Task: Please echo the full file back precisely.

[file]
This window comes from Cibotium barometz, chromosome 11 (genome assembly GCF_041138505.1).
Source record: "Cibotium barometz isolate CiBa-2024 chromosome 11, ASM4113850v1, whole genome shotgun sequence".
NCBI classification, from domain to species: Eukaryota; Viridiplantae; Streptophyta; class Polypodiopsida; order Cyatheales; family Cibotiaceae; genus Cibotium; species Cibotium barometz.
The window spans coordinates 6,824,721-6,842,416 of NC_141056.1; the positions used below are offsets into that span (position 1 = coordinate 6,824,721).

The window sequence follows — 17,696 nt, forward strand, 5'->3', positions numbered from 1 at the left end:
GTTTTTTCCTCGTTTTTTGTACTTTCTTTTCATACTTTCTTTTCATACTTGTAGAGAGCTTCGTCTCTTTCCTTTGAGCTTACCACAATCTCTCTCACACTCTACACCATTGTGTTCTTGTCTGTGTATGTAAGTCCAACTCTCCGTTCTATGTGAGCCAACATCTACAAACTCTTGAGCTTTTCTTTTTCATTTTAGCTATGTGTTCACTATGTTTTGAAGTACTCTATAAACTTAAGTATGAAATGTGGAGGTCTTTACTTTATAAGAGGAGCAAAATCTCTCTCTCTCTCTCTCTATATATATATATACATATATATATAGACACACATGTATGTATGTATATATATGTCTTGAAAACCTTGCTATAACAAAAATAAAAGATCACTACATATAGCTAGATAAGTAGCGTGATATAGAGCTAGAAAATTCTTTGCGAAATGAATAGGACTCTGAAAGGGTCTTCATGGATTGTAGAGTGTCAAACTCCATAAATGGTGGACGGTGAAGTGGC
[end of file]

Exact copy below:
This window comes from Cibotium barometz, chromosome 11 (genome assembly GCF_041138505.1).
Source record: "Cibotium barometz isolate CiBa-2024 chromosome 11, ASM4113850v1, whole genome shotgun sequence".
NCBI classification, from domain to species: Eukaryota; Viridiplantae; Streptophyta; class Polypodiopsida; order Cyatheales; family Cibotiaceae; genus Cibotium; species Cibotium barometz.
The window spans coordinates 6,824,721-6,842,416 of NC_141056.1; the positions used below are offsets into that span (position 1 = coordinate 6,824,721).

The window sequence follows — 17,696 nt, forward strand, 5'->3', positions numbered from 1 at the left end:
GTTTTTTCCTCGTTTTTTGTACTTTCTTTTCATACTTTCTTTTCATACTTGTAGAGAGCTTCGTCTCTTTCCTTTGAGCTTACCACAATCTCTCTCACACTCTACACCATTGTGTTCTTGTCTGTGTATGTAAGTCCAACTCTCCGTTCTATGTGAGCCAACATCTACAAACTCTTGAGCTTTTCTTTTTCATTTTAGCTATGTGTTCACTATGTTTTGAAGTACTCTATAAACTTAAGTATGAAATGTGGAGGTCTTTACTTTATAAGAGGAGCAAAATCTCTCTCTCTCTCTCTCTATATATATATATACATATATATATAGACACACATGTATGTATGTATATATATGTCTTGAAAACCTTGCTATAACAAAAATAAAAGATCACTACATATAGCTAGATAAGTAGCGTGATATAGAGCTAGAAAATTCTTTGCGAAATGAATAGGACTCTGAAAGGGTCTTCATGGATTGTAGAGTGTCAAACTCCATAAATGGTGGACGGTGAAGTGGC